Call’d by Dulness
Many of our brands are more than a century old but still make a powerful difference in life’s moments that matter the most.
We’re transforming Newell Brands into a leading, global consumer goods company, led by passionate people and powered by advantaged capabilities, ultimately becoming a simpler, faster and stronger organization.
Focusing our portfolio, structures and priorities on what really matters to respond more quickly and succeed in a rapidly changing retail and consumer environment.
Changing the way we work to be more responsive through an empowered Division-led approach that fosters greater alignment and connectedness.
Leveraging advantaged capabilities in brand building, innovation, design and eCommerce that set us apart for greater impact in the marketplace.
How does a company get itself featured on Unblotted? Mere mediocrity is not sufficient. We seek something more.
Pope’s Dunciad, source of this week’s headline, proposes that really bad writing shares some of the same creative impulses as the good stuff. That’s certainly what we smelt in the wind when we came across the following on the Rubbermaid website:
Newell Brands is a global marketer of consumer and commercial products that touch millions of people every day where they work, live and play.
The sentence caught our attention because, although ineffectual, it is clearly the product of careful thought. Beginning with a statement of the client’s particular expertise, it moves via a brief resume of Newell’s activities to an indication of the human significance of the company’s success. (Is there a checklist somewhere?) Yet the sum effect of all those efforts is to displace the reader’s attention from the proper subject of the sentence — Newell Brands — to a syntactically obscure object which may be the company’s products, its consumers, or their homes and workplaces.
As a living example of those workings which the Dunciad calls Dulness, Jove & Fate, this was sufficient to direct us to Newell’s corporate website. We weren’t disappointed by what we found, and we don’t think Pope would have been, either.
The ‘Our Company’ statement which begins our example is unquestionably the work of the copywriter we encountered at Rubbermaid. It displays exactly the same syntactic flaw, and the same toxic combination of attention to detail and bad ear.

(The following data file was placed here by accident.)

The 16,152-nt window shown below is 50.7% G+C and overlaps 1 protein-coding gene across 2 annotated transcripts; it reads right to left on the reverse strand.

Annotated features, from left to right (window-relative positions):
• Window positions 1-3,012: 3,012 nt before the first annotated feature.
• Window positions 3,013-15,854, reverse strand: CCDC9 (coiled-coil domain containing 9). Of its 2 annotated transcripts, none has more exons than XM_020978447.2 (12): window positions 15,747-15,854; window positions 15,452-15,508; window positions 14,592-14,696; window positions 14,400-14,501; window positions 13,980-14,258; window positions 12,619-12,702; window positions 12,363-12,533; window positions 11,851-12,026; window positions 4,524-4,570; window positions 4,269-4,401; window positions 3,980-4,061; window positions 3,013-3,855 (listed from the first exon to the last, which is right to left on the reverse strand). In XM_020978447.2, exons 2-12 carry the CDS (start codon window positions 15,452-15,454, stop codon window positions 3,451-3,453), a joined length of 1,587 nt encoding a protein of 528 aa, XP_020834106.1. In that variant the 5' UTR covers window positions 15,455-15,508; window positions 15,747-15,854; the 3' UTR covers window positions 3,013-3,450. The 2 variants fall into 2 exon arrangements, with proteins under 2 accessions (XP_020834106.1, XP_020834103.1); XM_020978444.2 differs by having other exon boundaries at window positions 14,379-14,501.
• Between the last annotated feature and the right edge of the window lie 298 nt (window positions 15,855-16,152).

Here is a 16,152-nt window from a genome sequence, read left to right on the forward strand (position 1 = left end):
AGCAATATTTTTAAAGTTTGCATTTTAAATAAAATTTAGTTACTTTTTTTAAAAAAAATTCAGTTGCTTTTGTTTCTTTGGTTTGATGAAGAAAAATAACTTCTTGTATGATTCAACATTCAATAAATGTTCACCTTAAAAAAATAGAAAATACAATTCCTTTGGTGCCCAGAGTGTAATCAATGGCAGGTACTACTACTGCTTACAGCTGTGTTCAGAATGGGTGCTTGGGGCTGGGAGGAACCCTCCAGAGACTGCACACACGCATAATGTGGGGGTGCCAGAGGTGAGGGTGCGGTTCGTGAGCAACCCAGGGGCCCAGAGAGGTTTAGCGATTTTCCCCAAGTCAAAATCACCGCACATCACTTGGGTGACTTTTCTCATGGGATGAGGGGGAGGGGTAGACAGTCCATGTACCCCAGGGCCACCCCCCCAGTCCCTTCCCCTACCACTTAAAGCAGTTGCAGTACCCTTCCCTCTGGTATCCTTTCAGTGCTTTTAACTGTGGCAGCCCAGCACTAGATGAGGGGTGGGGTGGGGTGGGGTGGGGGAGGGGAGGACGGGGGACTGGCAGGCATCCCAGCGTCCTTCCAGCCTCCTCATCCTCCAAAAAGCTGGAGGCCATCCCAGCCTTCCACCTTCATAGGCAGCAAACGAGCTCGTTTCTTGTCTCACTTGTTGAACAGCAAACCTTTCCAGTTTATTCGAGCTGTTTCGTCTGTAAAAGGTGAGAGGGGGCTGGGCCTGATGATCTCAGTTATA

Other texts are from pages elsewhere in Newell’s ‘Our Company’ section. It’s possible that they are from the same hand but, because of the site’s poor organization, we can only speculate about their origins.
The abuse of non-finite clauses in the last three provides no clue to authorship, since the problem it exemplifies is an industry-wide one. While we’d love to tell you that the world has few writers capable of an abomination like powered by advantaged capabilities, we’d be lying. And, whatever the identity of the author, why on earth was that first ‘Our Company’ statement structured to make the age of Newell’s brands seem a disadvantage?
Newell Brands maintains a portfolio of familiar, long-lived consumer and commercial brands. We concentrate on homely products that you can rely on when you need them most.
Newell Brands pursues a strategy of consolidation, harnessing the diverse skills of our component businesses to the larger goal of building a global consumer goods company.
At Newell Brands, we operate an ongoing policy of refocusing, ensuring that our objectives, brand portfolio and internal organization remain aligned with the requirements of a dynamic consumer environment.
At Newell Brands, we constantly seek improved corporate responsiveness via an innovative, division-led organizational structure.
At Newell Brands, we consolidate our market leadership by leveraging core strengths in branding, business innovation, design and sales.